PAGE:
Using Direct Database Queries to Quickly Update Data, Part 1 This is yet another post that's going to be an illustration of how to use $wpdb to quickly update information based on metadata.

This is not the first time I’ve mentioned this, but one of the challenges that come with talking about writing direct database queries to update information in the WordPress database is that you leave yourself open to something like:

Yeah, but there’s an API to do something just like that.

And, in many cases, that’s right. I’m a big fan of using ’em, too. But there are times where direct, parameterized database queries can be a more optimal choice.

Direct Database Queries, Part 1
No, it’s not a database but wouldn’t it be awesome if they looked like this? Photo by Tobias Fischer on Unsplash

This is, of course, contingent on the environment in which you’re working the requirements of your project.

So this is yet another post that’s going to be an illustration of how to use $wpdb to quickly update information based on metadata (without using something like WP_Query or WP_Meta_Query to handle it).

Database Queries to Quickly Update Data, Part 1

I’m going to be breaking this out into two parts because the initial function that I’m going to show you are doing more than one thing.

I’m not a fan of that.

Secondly, it’s also an opportunity to how you can re-design functions to behave in a more object-oriented fashion (which is something that I’m a fan of and of which I’m always happy to promote).

For now, though, let me lay out the problem at hand

  1. I’m importing a bit of information from a third-party API.
  2. The information is mapped to the wp_posts table as well as the wp_postmeta table.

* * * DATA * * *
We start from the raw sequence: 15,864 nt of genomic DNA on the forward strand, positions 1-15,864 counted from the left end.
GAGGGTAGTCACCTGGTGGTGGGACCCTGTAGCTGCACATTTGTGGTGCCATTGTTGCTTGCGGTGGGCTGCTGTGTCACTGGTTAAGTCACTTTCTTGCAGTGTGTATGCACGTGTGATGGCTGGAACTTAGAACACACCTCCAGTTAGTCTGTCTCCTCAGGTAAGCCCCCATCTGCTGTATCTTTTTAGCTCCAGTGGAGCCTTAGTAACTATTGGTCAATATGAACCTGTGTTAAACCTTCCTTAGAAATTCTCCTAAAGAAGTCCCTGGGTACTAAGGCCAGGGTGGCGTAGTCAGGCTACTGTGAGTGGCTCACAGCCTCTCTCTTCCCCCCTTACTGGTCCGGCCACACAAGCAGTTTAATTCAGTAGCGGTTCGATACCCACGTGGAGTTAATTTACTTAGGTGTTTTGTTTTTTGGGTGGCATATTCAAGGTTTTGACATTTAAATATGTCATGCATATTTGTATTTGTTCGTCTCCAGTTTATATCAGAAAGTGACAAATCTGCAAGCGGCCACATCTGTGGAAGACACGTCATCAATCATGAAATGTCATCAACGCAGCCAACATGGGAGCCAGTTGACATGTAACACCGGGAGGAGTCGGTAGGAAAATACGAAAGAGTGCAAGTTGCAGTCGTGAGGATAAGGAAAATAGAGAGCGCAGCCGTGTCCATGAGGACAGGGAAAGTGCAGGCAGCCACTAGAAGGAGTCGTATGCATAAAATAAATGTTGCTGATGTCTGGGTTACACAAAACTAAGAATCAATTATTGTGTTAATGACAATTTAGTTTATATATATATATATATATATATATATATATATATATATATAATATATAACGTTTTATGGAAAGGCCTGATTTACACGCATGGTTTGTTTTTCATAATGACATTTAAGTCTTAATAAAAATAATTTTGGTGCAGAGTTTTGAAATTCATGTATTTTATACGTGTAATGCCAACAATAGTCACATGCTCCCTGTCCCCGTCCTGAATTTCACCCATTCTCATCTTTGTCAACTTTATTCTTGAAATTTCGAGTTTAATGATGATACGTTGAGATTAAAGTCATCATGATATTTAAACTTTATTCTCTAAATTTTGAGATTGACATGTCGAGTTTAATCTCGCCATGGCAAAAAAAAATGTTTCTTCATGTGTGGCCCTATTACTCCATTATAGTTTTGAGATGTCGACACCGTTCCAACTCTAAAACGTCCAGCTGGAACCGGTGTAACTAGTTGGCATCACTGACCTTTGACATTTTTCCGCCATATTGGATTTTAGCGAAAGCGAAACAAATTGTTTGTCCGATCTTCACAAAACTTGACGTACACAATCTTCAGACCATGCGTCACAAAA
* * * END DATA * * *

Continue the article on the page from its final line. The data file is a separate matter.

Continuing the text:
3. There’s certain metadata that’s criteria to dictate the status of a post. Or, more directly, if a piece of metadata is present then a post should have its post status set to draft so that it doesn’t show up in the main query.

To address this, two things need to happen:

  1. We need the IDs of the posts,
  2. And we need to change the status of the posts.

Before we set up the queries and the rest of the code, let’s say the meta key we’re using is creatively called acme-status. And with that, let’s get started.

1. Grab the Post IDs with the Associated Meta Key

First, we’ll create a function called setInactivePosts. This is more generic than it would be if you’re working in a specific domain, but you get the point.

Then we’re going to set up a query that will retrieve all of the post IDs that have that specific meta key:

Here, we have an array of results. But before we do anything, we need to make sure we have data on which to operate.

2. Exit Early?

Before we move forward with updating the information, though, we should check to see if there are any results. And if there aren’t?

Then we can duck out.

3. Update the Post Status

But if there are results, we should iterate through them and update their post status:

So what’s it look like all together?

4. All Together

When we put this larger-than-necessary function together, this is what you see:

But in the next post, we’ll reorganize this a bit to make it more object-oriented.

A Note for Database Administrators

For those of you are are well-versed in SQL-fu, then you know this can likely be tackled in a single query; however, the purpose of this post and the post after that is two-fold:

  1. To show how to use $wpdb to achieve something quickly,
  2. To show how to break out a procedural method of doing something into an object-oriented method of doing something.

With that said, thanks for all the queries. 👍🏻